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Wis. FD medics now carrying buprenorphine

Madison Fire Department paramedics will now be able to administer buprenorphine

By David Wahlberg
The Wisconsin State Journal

MADISON, Wis. — Starting Friday, paramedics with the Madison Fire Department will carry another tool to curb opioid addiction: buprenorphine, a drug used to treat opioid use disorder.

Paramedics have long used naloxone, or Narcan, to reverse opioid overdoses in people experiencing them. A few years ago, agencies such as Fitch-Rona EMS southwest of Madison started giving kits containing naloxone to patients or families who might later need them.

Now, the Madison Fire Department will administer an initial dose or two of buprenorphine to people having withdrawal symptoms of opioid addiction, including those who just overdosed and received naloxone. Then paramedics will try to connect the people to ongoing outpatient treatment and other services.

Buprenorphine, an ingredient in Suboxone, is one of three medications approved for treating opioid addiction. A synthetic opioid, it can reduce cravings and ease or prevent withdrawal symptoms, such as anxiety, muscle aches and sweating. The Madison agency will use a pill form that dissolves under the tongue.


“The goal of the program is to provide the patient with that initial relief, or improvement in their symptoms, hoping that they will then go to the emergency department with our paramedics to receive a prescription for the medication that they can pick up at any pharmacy,” said Dr. Megan Gussick, medical director of Madison Fire Department.

“The hope is that this is a bridge to ongoing treatment ... that will hopefully prevent them from having that fatal overdose,” Gussick said.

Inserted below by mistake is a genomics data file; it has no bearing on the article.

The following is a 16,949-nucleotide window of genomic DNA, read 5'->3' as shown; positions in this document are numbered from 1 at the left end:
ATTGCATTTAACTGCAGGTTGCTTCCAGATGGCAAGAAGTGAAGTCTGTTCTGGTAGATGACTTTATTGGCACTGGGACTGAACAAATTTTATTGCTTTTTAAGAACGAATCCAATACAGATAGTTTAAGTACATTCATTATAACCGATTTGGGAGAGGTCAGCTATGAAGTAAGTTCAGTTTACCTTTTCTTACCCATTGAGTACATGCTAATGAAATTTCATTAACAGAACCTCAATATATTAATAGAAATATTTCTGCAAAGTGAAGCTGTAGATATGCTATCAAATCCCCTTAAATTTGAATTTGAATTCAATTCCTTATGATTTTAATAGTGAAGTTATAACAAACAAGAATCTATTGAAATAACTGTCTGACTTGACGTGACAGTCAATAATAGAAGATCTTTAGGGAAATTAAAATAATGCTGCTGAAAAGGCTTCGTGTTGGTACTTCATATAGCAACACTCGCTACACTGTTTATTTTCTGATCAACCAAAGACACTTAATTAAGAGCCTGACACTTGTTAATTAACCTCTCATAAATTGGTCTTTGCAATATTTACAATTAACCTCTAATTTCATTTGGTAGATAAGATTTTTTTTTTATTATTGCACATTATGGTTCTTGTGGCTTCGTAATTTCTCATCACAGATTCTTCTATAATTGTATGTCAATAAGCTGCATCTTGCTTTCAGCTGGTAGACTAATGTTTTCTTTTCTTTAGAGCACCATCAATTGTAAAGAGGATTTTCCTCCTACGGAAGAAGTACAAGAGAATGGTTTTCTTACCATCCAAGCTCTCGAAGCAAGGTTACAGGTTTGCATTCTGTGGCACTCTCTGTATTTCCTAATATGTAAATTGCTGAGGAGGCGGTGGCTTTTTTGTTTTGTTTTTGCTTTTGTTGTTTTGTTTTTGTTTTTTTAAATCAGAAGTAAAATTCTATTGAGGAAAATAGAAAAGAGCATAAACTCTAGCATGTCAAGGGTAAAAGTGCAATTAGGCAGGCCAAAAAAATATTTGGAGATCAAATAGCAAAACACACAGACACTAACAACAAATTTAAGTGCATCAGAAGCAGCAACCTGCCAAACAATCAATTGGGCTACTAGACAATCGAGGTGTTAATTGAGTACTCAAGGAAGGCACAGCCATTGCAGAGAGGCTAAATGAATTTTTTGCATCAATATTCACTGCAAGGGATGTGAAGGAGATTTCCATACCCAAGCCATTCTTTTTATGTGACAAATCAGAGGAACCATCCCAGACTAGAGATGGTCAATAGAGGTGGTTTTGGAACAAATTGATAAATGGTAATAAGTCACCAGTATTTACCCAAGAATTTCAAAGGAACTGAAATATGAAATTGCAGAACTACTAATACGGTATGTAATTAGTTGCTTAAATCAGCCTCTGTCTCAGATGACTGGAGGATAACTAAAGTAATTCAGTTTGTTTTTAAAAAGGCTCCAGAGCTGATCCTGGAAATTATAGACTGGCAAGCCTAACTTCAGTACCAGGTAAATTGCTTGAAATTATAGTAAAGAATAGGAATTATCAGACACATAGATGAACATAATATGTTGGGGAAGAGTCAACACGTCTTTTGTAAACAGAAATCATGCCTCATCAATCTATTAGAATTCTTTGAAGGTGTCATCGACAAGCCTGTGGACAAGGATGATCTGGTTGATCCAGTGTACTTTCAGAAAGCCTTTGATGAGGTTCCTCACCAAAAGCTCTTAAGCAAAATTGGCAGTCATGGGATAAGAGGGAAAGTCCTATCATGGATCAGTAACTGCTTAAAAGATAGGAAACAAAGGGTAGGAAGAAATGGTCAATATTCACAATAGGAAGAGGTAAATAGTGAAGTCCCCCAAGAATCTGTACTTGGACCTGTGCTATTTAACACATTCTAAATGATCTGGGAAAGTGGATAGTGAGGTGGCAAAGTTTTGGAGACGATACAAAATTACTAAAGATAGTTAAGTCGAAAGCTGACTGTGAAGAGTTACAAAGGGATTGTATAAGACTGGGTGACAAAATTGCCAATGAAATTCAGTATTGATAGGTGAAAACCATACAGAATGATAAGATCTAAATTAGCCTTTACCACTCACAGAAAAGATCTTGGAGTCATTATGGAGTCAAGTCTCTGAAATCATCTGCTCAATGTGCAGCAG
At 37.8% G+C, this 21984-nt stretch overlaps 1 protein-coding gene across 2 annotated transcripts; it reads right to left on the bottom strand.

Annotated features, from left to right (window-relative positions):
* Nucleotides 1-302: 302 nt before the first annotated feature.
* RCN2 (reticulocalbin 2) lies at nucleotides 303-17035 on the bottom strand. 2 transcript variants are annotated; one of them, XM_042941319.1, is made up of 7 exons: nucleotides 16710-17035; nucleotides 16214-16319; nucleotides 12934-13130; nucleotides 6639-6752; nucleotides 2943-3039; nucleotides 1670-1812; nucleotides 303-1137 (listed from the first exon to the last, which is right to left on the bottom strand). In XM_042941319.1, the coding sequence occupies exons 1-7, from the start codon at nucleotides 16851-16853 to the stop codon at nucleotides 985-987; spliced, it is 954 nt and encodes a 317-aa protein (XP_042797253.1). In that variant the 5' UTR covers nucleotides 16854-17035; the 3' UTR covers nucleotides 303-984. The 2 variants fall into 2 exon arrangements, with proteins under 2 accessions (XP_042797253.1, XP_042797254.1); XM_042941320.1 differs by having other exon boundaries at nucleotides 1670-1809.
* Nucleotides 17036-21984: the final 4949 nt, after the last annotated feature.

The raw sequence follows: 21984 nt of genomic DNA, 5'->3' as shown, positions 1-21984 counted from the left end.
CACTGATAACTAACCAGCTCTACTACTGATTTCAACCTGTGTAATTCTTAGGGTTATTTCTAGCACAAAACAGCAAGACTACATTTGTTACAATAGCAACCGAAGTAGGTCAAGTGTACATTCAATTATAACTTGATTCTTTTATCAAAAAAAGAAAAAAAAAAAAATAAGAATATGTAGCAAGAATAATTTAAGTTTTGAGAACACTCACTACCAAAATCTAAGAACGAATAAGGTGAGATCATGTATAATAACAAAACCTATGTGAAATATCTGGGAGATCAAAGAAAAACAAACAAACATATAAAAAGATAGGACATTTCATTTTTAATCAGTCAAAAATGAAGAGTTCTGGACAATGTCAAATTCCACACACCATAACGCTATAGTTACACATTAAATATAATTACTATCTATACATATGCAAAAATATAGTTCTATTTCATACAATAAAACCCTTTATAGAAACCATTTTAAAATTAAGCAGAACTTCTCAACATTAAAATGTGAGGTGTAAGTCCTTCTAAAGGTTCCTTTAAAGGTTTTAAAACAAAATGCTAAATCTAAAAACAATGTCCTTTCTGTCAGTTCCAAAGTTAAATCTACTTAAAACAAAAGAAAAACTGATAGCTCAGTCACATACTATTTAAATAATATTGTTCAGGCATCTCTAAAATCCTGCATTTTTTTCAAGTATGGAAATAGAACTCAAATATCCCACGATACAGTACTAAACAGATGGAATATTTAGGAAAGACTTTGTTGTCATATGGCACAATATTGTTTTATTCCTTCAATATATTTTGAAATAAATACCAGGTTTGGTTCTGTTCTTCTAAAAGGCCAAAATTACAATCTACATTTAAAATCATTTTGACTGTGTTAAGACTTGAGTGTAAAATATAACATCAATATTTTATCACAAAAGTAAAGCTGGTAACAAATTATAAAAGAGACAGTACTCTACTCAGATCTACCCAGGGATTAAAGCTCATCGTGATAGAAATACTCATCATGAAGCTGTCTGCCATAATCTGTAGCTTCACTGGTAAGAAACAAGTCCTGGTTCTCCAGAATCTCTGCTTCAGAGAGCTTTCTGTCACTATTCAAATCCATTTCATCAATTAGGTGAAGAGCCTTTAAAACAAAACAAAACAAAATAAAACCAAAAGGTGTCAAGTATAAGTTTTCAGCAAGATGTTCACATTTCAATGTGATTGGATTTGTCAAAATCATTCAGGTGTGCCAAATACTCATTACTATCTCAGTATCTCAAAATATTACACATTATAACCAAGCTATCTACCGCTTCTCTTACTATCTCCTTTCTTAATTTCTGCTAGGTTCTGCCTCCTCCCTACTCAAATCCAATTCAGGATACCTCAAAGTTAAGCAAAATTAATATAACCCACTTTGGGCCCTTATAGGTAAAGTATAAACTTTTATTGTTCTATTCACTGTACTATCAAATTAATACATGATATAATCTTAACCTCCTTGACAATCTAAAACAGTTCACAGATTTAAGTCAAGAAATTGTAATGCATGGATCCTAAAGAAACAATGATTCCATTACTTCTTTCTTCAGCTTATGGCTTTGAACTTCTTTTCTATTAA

The West Bend Fire Department started carrying buprenorphine in July. Greenfield and the city of Milwaukee have followed suit, Dan Pojar, EMS director for Milwaukee County, said Thursday.

The Madison Fire Department will be the fourth agency in the state to start the program, equipping ambulances, community paramedics and CARES teams with the drug, Gussick said. Community paramedics make home visits to people with complex needs to help prevent unnecessary 911 calls. CARES, or community alternative response emergency services, sends crisis workers instead of law enforcement to mental health emergencies.

Wisconsin had 1,461 opioid overdose deaths in 2022, topping the previous record of 1,427 in 2021. Dane County had 126 opioid overdose deaths in 2022, down from its record of 139 the year before.

In nearly half of fatal overdoses in Dane County, the people who died had an emergency room visit within the past year, according to a review of overdoses in 2022. A third of the time, they had a recent encounter with emergency medical services.

The Madison Fire Department’s program to carry buprenorphine is part of a move to address opioid addiction in “pre-hospital” settings, the department said. The agency said it is also encouraging hospitals to offer buprenorphine in the ER to patients who need it.

Other medications approved to treat opioid use disorder include methadone, also a synthetic opioid that can reduce cravings and prevent withdrawal. Naltrexone, or Vivitrol, an injection taken every four weeks, blocks the effects of opioids in the body.

Use of the drugs, in what is called medication-assisted treatment for addiction, is one of the main ways Wisconsin is spending nearly $40 million it has received in opioid settlement funds or is expected to receive this year. Overall, the state is expected to get more than $740 million by 2038.

Madison has seen some changes in its addiction clinics recently. Monarch Health, which opened in Downtown Madison in September 2020 , closed in May.

In June, Arizona-based Community Medical Services, or CMS, opened on East Broadway, north of the Beltline and east of Highway 51. It’s one of 28 methadone clinics, or opioid treatment programs, in Wisconsin and among five in Madison. Like the others, it also offers buprenorphine and naltrexone.

Other addiction services providers include NewStart, UnityPoint Health-Meriter’s addiction treatment program in Madison, and Tellurian Behavioral Health in Monona.

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